- Centro de Arte Reina Sofía (Metro Atocha): Free 10 a.m. – 2:30 p.m. every Sunday
- Museo de América (Metro Moncloa): Free all day every Sunday.
- Museo Archelógico (Metro Serrano or Retiro): Free all day every Sunday.
- Museo Taurino (Metro Ventas): Free all day every Sunday.
Enjoy the Fresh Air at Casa de Campo
Madrileños of all ages flock to the city’s green spaces on Sunday for some sunshine and fresh air. It’s one of the best ways to enjoy Sunday in Madrid! Popular activities include running, cycling, picnicking and strolling (the Spanish make an art of it). Everyone makes a huge deal out of Parque del Bueno Retiro, and while it is beautiful, it’s also very crowded.
Personally, I prefer Casa de Campo. Located just west of the city center, Casa de Campo is the largest park in Madrid. Casa de Campo has an even bigger lake than Retiro, and rowboats are available for rent.
Madrid from above: The teleférico (cable car) runs from Parque del Oeste to a restaurant inside Casa de Campo. During the 11-minute ride, you see monuments such as the Almudena Cathedral and Royal Palace as well as get a better idea of just how big the park is. A round-trip ticket costs €6.
Experience the Madrid Tapas Scene
As long as you’re not too claustrophobic, there’s no better place to spend Sunday in Madrid than La Latina. Most of the bars and restaurants are located on Cava Baja and and Cava Alta. It’s hard to go wrong, but a few of my favorite spots are Casa Lucio, El Viajero, Lamiak and La Chata.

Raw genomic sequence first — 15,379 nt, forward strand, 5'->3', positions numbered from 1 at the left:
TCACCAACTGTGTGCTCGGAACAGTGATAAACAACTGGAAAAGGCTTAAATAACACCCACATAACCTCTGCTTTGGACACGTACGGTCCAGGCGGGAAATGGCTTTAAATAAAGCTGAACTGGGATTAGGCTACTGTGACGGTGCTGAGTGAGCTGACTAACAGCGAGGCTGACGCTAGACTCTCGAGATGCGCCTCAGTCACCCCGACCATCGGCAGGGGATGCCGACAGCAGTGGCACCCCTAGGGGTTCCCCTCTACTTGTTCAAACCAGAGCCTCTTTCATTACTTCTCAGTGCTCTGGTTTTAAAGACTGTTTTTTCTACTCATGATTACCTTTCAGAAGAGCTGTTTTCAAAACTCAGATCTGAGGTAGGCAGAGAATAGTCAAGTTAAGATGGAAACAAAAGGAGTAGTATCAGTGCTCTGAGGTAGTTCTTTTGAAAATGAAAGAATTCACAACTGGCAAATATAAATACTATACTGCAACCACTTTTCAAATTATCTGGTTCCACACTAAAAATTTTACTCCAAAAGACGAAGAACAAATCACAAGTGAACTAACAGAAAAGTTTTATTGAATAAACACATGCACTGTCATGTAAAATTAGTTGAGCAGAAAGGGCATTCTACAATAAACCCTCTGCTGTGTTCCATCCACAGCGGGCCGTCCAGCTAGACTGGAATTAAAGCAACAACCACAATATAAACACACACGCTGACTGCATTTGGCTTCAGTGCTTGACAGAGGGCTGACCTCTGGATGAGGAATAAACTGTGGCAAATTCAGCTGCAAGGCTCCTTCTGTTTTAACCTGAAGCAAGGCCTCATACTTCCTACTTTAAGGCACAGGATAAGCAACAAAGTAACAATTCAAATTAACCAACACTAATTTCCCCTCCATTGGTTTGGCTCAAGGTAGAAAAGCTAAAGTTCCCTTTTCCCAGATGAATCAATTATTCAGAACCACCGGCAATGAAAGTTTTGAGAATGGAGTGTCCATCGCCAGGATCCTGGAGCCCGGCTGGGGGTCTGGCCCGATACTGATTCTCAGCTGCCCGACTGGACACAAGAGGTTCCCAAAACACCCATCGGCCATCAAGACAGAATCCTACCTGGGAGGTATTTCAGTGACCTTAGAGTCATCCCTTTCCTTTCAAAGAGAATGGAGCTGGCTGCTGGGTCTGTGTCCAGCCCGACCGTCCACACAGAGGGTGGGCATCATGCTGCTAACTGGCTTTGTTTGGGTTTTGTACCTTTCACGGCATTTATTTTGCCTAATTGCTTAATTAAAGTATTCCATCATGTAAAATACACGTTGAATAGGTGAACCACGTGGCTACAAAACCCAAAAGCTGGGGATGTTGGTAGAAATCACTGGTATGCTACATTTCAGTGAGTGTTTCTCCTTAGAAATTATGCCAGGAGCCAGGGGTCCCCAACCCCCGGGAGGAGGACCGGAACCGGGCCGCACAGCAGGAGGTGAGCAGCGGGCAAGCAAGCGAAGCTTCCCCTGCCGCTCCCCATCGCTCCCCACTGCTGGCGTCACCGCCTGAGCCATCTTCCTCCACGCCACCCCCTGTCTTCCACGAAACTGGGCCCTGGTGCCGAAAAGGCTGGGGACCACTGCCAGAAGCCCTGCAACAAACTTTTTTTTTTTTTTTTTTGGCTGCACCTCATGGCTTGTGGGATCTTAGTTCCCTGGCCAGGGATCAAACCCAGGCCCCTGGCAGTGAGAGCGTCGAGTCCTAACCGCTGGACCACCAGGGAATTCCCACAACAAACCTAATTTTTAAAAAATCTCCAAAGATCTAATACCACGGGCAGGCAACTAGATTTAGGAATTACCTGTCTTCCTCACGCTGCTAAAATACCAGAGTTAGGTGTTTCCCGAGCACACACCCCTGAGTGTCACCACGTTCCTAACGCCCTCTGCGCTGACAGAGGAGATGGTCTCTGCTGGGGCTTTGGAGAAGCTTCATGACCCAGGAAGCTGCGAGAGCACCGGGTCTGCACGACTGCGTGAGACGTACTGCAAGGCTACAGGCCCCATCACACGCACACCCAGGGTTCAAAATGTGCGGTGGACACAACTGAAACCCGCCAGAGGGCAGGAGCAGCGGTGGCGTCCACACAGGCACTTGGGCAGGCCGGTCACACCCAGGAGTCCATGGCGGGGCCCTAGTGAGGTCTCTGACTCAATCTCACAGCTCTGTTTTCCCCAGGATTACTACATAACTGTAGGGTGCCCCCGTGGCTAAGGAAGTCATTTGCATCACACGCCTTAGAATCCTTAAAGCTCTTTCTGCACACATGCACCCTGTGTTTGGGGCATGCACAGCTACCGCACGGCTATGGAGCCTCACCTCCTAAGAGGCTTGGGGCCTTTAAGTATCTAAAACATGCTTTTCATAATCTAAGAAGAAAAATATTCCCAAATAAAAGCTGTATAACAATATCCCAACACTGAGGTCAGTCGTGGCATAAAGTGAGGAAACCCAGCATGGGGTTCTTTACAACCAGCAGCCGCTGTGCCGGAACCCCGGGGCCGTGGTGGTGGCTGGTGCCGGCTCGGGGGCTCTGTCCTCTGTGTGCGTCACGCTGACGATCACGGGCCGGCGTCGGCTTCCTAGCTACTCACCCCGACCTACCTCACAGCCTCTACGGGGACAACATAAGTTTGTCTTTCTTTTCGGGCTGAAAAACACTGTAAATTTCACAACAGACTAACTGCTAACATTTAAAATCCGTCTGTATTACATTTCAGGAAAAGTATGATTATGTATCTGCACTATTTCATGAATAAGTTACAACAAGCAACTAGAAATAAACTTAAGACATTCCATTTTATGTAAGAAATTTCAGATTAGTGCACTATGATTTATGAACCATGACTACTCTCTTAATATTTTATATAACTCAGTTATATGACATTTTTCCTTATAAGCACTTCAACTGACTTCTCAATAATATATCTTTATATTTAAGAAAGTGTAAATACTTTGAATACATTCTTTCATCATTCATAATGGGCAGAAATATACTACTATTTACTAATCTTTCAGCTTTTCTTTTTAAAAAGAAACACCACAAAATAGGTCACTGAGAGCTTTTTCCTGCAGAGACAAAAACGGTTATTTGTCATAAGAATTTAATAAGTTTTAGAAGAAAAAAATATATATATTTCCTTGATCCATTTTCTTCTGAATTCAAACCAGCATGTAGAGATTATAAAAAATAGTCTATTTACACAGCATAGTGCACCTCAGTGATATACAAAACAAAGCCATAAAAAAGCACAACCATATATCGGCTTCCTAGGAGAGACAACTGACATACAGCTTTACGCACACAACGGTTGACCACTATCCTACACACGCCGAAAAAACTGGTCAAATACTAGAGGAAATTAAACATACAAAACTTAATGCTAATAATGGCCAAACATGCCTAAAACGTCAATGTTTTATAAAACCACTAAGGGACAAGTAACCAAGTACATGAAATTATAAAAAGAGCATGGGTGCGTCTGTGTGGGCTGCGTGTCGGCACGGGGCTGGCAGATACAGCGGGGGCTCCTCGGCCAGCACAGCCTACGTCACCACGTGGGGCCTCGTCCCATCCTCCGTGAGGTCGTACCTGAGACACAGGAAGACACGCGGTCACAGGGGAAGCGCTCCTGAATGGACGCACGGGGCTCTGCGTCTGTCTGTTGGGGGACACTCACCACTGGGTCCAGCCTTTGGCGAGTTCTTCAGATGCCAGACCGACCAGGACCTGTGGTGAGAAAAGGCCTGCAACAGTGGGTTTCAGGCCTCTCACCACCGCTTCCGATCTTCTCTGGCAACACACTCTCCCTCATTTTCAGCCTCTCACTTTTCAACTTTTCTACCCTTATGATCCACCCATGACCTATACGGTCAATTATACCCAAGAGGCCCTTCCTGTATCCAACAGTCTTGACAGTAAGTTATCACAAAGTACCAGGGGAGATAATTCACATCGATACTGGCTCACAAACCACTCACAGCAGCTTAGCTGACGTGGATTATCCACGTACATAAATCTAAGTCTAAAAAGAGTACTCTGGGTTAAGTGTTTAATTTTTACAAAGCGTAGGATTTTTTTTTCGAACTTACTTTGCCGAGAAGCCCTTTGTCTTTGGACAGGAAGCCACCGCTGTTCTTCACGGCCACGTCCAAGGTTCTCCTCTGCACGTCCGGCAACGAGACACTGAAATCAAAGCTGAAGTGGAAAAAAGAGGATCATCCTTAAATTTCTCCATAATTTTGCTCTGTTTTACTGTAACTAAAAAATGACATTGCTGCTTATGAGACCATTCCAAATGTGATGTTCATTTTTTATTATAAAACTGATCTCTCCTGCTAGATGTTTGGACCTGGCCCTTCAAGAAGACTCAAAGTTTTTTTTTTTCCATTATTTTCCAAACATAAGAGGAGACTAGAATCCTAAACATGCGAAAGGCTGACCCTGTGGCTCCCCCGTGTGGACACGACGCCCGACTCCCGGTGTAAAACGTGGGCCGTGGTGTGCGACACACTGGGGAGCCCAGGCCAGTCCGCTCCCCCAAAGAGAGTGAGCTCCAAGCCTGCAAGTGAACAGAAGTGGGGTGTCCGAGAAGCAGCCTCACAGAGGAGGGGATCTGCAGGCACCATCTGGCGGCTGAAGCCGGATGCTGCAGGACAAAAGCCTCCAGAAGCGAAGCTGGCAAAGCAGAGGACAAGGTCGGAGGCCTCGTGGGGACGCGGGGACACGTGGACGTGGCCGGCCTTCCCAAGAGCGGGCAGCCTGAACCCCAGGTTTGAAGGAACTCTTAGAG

Seriously though, don’t let the bumping and jostling alarm you. You might need to get a little creative in order to find a place to stand (tapas are traditionally eaten standing up). Also, it’s best not to go on a completely empty stomach as it may take awhile to get your food. But, once you do, these traditional tapas are sure to be worth the wait:
- Huevos rotos: Fried eggs over potatoes and topped with jamón.
- Patatas bravas: Fried potatoes smothered in a spicy red sauce.
- Callos a la Madrileña: Stew-like dish featuring beef tripe, chorizo, blood sausage and garbanzo beans.
- Tortilla de patata: Egg and potato omelette.
- Caña: Small glass of beer, generally drank with tapas.
How to Spend Sunday Night in Madrid
My first year as an auxiliar de conversación, I didn’t work Monday. So, of course, I was looking for something fun to do on Sunday night. If New York is “the city that never sleeps” then Madrid is “the city that drinks copas till sunrise, slams a café con leche and goes to work.”
Many madrileños don’t seem to care they’ve got to be in the office at 9 a.m., which makes for a fun scene (and potentially wicked hangover) any night of the week.
Jam out at Marula: Near the Segovia Viaduct and just down from Calle de la Morería, Marula Café (Calle de Caños Viejos, 3) is my favorite place to spend a Sunday night in Madrid. The music ranges from funk and classic disco to soul and jazz.
Starting around 11 p.m. Sunday, the RootsJam hip-hop session takes over the stage. It’s a mix of serious artists and people just having fun. The club is small, which makes for an intimate setting, and most of the performers seem to know each other.
An incredible jam band backs everything from freestyles to duets. I won’t pretend to know anything about music, but it’s fun to be around people who are so passionate about what they’re doing. Get ready for some crazy saxophone solos.
How do you generally spend Sunday in a city you’re visiting? Which of these activities will you definitely be adding to your Madrid itinerary?